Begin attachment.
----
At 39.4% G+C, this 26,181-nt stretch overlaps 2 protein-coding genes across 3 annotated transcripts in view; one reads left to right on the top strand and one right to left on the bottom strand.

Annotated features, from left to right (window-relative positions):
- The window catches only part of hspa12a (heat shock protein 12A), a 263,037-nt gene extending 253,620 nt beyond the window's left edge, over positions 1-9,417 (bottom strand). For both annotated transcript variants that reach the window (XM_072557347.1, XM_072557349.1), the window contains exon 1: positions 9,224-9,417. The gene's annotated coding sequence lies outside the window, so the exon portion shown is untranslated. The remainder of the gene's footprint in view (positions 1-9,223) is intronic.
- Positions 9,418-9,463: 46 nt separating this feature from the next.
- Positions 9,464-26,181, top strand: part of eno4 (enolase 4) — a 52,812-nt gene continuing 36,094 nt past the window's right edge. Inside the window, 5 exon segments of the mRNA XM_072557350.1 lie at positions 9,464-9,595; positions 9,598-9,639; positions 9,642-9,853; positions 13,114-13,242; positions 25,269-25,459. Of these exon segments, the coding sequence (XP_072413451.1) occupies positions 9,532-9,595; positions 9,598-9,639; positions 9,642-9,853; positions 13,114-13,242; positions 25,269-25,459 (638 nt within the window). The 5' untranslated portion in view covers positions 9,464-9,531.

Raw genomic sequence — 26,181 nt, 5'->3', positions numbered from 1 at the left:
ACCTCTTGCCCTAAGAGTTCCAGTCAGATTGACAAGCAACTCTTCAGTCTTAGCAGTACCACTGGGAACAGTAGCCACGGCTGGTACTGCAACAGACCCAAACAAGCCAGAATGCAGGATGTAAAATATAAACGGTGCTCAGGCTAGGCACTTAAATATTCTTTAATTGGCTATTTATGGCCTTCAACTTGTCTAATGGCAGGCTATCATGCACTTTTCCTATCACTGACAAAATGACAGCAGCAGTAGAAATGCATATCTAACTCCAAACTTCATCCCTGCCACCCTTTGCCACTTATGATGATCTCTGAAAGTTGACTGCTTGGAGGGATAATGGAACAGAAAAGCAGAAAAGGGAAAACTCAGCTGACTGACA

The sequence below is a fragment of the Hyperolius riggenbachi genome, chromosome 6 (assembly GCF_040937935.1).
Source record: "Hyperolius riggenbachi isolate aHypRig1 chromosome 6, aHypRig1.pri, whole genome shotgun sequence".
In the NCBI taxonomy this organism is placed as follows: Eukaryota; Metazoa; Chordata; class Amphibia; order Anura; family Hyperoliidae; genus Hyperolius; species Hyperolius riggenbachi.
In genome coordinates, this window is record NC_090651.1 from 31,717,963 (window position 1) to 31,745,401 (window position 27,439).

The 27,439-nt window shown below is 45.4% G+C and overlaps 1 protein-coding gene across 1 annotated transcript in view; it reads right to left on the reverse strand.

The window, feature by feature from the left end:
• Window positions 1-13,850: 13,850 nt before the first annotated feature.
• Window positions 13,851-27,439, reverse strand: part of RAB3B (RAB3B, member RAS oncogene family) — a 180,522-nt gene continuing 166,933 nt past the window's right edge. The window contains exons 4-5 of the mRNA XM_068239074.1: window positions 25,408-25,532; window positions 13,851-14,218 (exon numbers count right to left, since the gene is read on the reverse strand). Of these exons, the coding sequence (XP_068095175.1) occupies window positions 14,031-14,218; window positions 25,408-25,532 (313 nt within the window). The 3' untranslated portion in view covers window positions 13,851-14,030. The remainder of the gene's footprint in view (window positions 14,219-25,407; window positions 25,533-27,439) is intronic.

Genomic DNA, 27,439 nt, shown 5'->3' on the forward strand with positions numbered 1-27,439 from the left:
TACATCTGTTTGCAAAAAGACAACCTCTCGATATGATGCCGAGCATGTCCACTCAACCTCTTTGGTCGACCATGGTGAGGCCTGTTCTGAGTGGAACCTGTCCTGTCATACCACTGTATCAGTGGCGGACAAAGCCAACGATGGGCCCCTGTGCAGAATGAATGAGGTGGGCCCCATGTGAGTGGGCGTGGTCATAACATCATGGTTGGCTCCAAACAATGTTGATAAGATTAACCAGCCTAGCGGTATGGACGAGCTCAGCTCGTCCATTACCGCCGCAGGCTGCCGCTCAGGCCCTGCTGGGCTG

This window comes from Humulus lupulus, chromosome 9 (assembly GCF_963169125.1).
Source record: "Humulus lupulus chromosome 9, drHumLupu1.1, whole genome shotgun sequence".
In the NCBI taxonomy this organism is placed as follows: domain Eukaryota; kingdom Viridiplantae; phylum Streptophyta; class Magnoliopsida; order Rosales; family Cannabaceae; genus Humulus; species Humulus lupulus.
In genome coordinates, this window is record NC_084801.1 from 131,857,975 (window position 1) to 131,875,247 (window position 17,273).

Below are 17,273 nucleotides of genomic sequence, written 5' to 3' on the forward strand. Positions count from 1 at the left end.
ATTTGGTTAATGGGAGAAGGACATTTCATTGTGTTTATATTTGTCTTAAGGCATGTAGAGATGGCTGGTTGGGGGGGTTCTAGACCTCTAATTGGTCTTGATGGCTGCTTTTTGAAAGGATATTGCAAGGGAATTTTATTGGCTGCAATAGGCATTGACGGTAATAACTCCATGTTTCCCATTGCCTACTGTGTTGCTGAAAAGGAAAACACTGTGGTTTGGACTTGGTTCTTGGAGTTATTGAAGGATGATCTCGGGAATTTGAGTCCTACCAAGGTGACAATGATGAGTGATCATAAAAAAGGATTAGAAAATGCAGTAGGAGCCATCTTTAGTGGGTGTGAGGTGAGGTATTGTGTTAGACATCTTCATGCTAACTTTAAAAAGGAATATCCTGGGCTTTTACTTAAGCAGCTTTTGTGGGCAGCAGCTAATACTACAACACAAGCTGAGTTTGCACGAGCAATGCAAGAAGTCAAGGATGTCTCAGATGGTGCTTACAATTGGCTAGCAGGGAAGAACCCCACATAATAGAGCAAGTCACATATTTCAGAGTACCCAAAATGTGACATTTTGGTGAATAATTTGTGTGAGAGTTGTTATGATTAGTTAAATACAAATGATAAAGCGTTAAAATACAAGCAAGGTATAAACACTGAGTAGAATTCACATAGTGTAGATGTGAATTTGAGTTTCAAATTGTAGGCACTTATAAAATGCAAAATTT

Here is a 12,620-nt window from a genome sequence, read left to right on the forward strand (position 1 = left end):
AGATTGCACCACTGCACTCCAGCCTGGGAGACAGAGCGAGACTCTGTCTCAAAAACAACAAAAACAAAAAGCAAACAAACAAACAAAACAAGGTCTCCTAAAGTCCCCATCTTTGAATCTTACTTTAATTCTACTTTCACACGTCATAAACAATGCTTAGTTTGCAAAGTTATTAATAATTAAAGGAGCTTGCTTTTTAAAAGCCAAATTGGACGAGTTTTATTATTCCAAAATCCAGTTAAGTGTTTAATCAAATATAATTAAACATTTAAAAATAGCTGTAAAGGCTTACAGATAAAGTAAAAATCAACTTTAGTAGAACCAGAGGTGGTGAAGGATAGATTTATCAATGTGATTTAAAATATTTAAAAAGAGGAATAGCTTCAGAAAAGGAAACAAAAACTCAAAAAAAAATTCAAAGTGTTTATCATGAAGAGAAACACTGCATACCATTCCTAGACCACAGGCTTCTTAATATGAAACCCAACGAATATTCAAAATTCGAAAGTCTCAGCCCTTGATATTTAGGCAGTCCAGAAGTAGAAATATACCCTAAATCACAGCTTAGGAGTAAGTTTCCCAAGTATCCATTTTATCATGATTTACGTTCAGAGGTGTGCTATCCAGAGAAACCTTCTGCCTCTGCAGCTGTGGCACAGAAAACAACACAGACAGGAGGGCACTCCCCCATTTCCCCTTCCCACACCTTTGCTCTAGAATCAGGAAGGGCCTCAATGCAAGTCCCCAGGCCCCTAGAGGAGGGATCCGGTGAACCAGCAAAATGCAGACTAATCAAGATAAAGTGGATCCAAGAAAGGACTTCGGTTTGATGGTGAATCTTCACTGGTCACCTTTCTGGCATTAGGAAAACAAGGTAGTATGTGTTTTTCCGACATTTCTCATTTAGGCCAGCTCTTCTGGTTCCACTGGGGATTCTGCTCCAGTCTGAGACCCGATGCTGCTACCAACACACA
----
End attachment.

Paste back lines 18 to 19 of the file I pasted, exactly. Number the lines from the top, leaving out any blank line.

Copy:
This window comes from Humulus lupulus, chromosome 9 (assembly GCF_963169125.1).
Source record: "Humulus lupulus chromosome 9, drHumLupu1.1, whole genome shotgun sequence".